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The Stuart Mills’ ethical theory of utilitarianism

Stuart Mills’ ethical theory of utilitarianism is one of the most attacked texts in the history of philosophy. Some philosophers argue that this text only tries to show the many mistakes a brilliant philosopher can make. However, several secondary works of literature have shown that Mill’s text is not as foolish as some philosophers have often portrayed it. Mill has made a lot of observations to support utilitarianism. In moral philosophy, intuitions play a major role (Mill, 538). It is, therefore, clear intuitions that act as the best observational basis for one to justify moral principles. However, mill highly criticized intuitionalism throughout his philosophical work. His critique of intuitionistic approaches to morality shows that philosophy has two segments. His first argument is that intuitionists have not been able to bring proper institutional moral judgment. Secondly, he argued that what most people call moral intuition are the effects of modern social discourse and education. Therefore, Mill recommends the utilitarian principle, which has three steps. First is that one must strive for his well-being. Secondly, he argues that an individual should also support the well-being of others. Lastly, our well-being shows our ultimate goal and the rightness of our actions, which determine our happiness.

John Stuart Mill wrote an ethical theory that is well described in a classical text named Utilitarianism in 1861. The book justifies the principle of utilitarianism as a foundation of morals. The principle states that actions can be thought to be right if they tend to promote happiness for all human beings (Mill, 546). Therefore, John Stuart Mill is seen focusing more on the consequences of actions and not on moral sentiments or rights. Mill views happiness as pleasure and where pain is absent. He further states that pleasure differs in quantity and quality.  He argues that what people have achieved regarding goals and ends, such as proper living standards, should be considered as part of their happiness. Mill writes that utilitarianism is in line with natural sentiments that come from the social nature of human beings. If society were to use utilitarianism as an ethical principle, people would absorb these standards since they are morally binding. He supports this by arguing that everything that human beings desire to have is either a means or an end to their happiness. Finally, Mill states that sentiments of justice are based on utility, and the reason why rights have been put in place is that they are necessary for human beings to be happy.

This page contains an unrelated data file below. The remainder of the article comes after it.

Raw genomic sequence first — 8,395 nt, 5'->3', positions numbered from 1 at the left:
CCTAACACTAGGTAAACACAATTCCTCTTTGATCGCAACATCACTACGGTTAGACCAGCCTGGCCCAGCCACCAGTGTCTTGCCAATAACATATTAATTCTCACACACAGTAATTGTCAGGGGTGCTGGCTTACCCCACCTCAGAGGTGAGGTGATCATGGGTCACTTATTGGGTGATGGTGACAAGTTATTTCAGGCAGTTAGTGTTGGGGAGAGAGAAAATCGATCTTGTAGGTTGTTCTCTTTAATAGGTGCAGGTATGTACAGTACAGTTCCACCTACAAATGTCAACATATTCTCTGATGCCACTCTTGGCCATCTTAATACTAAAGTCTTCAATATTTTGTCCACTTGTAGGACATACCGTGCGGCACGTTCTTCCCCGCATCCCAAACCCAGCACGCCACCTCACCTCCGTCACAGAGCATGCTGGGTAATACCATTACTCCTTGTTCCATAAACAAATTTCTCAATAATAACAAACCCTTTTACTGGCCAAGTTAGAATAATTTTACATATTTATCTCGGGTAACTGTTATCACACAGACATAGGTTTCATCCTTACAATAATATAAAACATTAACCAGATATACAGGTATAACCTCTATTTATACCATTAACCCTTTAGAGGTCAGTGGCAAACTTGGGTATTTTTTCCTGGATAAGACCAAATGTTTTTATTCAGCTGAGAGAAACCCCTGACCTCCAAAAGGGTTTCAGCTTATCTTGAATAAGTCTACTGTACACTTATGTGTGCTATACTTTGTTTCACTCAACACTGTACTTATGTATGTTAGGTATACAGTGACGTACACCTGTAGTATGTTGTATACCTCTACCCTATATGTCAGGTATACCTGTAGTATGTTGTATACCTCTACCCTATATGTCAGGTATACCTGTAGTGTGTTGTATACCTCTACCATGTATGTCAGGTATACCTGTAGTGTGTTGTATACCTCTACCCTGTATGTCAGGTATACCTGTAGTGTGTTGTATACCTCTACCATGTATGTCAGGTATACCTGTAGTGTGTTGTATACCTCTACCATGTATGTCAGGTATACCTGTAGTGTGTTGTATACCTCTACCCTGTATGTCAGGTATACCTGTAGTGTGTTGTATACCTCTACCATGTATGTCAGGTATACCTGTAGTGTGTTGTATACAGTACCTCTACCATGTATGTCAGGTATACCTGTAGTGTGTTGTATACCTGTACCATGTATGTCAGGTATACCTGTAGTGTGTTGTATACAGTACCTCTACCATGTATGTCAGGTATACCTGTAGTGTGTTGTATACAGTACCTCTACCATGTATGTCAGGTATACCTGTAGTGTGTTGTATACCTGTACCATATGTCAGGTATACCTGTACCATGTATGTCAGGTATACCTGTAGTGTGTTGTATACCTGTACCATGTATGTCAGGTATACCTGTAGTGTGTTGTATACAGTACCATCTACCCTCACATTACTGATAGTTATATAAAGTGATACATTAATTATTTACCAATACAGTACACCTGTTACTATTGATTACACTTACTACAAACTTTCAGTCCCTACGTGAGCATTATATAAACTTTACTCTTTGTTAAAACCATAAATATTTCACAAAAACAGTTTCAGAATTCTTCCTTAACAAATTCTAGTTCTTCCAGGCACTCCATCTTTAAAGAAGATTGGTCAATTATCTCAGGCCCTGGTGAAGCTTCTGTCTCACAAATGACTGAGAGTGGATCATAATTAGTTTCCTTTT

Mill defines utilitarianism as something that considers specific theories of life as the foundation of morality. This can be further studied as the mill’s theory of value and the principle of utility. His philosophy of life was based on only one thing that is desirable for a human being to be happy, and that is pleasure. In contrast to some belief that considers pleasure as a homogeneous matter. Mills argues that some types of pleasure are more important than others depending on their quality. Because of this, his argument is referred to as qualitative hedonism. However many philosophers have argued that qualitative hedonism is not usually a consistent position. A further critic claims that there has not been any evaluative basis to distinguish between higher and lower pleasures. Mill further says that more valuable pleasures are those that have higher faculties. Such pleasure includes the pleasure of feelings and imaginations, pleasures of moral sentiments, and pleasures of intellect. In his text, Mill further argues that a dissatisfied human being is better than a satisfied pig. It can also be explained as it is better to be a so-crate who is dissatisfied than a fool who is satisfied. This is a surprising argument, given that Mill was a hedonist (Mill, 541). He argues that every individual has a manner of existence, and he prefers to employ higher faculties. It is evident that those people with pleasures that employ higher faculties agree that they are better than the lower ones. This is enough evidence that there is indeed the pleasure of higher value. Therefore for a human being to have the best life, higher faculties must play the greater part. This is probably the reason why Mill put a lot of greater emphasis on education.